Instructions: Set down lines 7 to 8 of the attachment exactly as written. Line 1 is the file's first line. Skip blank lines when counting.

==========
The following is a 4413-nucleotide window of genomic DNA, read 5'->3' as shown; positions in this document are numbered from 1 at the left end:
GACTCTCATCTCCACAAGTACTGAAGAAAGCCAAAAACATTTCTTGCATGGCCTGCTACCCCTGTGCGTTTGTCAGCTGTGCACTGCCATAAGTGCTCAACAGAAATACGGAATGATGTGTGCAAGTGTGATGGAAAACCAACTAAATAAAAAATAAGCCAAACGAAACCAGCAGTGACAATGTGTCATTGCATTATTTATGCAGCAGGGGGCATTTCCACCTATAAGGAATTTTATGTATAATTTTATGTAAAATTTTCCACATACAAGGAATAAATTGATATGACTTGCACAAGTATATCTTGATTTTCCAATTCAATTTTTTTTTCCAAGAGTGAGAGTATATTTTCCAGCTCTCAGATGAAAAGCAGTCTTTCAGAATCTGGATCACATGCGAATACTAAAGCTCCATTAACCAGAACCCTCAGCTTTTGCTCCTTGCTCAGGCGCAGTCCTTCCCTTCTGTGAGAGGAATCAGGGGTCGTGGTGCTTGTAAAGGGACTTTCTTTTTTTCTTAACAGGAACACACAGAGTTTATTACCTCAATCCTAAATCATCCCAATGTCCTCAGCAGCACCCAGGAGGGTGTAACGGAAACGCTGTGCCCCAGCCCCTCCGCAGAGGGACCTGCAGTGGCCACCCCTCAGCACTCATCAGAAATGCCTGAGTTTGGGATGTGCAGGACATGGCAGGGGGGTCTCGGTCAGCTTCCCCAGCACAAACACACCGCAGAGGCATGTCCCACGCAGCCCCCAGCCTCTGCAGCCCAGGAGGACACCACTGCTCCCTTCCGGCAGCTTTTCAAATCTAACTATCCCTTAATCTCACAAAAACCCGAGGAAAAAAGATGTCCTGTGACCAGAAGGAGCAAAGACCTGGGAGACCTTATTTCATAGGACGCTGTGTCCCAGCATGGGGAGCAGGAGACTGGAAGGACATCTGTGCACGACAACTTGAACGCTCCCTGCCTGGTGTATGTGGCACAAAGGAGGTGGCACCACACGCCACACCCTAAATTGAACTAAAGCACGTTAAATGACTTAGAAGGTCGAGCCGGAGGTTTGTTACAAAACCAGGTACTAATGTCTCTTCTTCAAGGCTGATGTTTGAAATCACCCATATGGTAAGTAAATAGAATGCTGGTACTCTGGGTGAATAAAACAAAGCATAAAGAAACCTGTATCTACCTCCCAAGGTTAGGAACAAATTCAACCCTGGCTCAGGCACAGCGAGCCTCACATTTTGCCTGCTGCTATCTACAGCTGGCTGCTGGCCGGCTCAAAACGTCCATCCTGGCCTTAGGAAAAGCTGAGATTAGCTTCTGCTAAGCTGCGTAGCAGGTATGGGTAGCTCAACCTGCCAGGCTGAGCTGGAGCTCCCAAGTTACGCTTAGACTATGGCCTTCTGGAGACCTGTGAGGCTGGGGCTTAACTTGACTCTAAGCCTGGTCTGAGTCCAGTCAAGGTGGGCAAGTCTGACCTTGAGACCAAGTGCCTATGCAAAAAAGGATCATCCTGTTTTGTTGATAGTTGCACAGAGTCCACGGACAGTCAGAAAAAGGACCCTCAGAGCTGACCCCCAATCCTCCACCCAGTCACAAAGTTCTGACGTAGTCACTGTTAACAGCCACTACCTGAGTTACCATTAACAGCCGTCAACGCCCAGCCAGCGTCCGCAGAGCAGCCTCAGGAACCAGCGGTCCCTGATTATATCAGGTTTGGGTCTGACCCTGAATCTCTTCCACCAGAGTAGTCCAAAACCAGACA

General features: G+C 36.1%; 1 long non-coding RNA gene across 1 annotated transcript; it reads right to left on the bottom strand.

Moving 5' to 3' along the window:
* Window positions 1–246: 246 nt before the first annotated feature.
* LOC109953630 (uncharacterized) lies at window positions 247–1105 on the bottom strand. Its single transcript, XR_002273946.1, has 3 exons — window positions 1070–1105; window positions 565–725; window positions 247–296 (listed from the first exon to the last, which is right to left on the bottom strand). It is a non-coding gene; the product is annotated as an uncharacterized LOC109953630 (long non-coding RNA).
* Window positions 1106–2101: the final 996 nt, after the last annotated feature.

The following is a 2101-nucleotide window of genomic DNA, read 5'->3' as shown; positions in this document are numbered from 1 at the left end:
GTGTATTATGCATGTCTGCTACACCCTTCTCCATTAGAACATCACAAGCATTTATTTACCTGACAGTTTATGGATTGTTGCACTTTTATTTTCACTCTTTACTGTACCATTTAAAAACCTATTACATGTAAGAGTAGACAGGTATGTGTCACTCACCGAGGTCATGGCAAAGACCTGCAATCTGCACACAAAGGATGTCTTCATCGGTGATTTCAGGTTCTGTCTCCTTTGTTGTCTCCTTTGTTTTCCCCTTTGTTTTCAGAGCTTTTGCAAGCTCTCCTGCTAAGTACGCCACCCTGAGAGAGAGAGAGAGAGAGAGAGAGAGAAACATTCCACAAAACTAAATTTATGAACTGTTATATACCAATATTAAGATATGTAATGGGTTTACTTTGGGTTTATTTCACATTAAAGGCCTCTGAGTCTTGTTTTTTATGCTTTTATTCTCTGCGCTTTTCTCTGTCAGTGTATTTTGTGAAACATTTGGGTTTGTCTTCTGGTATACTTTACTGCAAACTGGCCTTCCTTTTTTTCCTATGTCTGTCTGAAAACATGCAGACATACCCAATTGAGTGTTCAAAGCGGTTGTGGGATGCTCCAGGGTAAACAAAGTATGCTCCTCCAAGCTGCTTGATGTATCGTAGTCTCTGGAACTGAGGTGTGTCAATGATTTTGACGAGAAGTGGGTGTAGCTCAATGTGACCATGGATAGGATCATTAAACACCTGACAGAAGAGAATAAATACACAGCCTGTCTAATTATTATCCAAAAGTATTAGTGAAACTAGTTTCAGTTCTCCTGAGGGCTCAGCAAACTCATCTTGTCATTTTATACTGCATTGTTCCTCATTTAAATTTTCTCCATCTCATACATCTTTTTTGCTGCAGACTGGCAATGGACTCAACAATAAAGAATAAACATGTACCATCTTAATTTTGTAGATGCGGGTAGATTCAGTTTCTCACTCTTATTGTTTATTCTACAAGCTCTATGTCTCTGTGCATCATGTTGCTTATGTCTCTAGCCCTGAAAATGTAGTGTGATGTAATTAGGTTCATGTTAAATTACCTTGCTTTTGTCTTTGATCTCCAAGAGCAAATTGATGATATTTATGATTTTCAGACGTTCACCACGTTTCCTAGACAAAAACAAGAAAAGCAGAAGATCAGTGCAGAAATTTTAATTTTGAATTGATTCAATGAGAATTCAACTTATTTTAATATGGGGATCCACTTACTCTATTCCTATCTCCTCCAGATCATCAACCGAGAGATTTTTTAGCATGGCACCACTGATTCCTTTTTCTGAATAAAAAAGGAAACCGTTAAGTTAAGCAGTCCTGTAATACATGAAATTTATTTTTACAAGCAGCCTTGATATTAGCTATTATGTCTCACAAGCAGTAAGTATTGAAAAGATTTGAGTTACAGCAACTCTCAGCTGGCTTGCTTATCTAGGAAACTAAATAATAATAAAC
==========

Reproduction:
* Window positions 1106–2101: the final 996 nt, after the last annotated feature.

The following is a 2101-nucleotide window of genomic DNA, read 5'->3' as shown; positions in this document are numbered from 1 at the left end: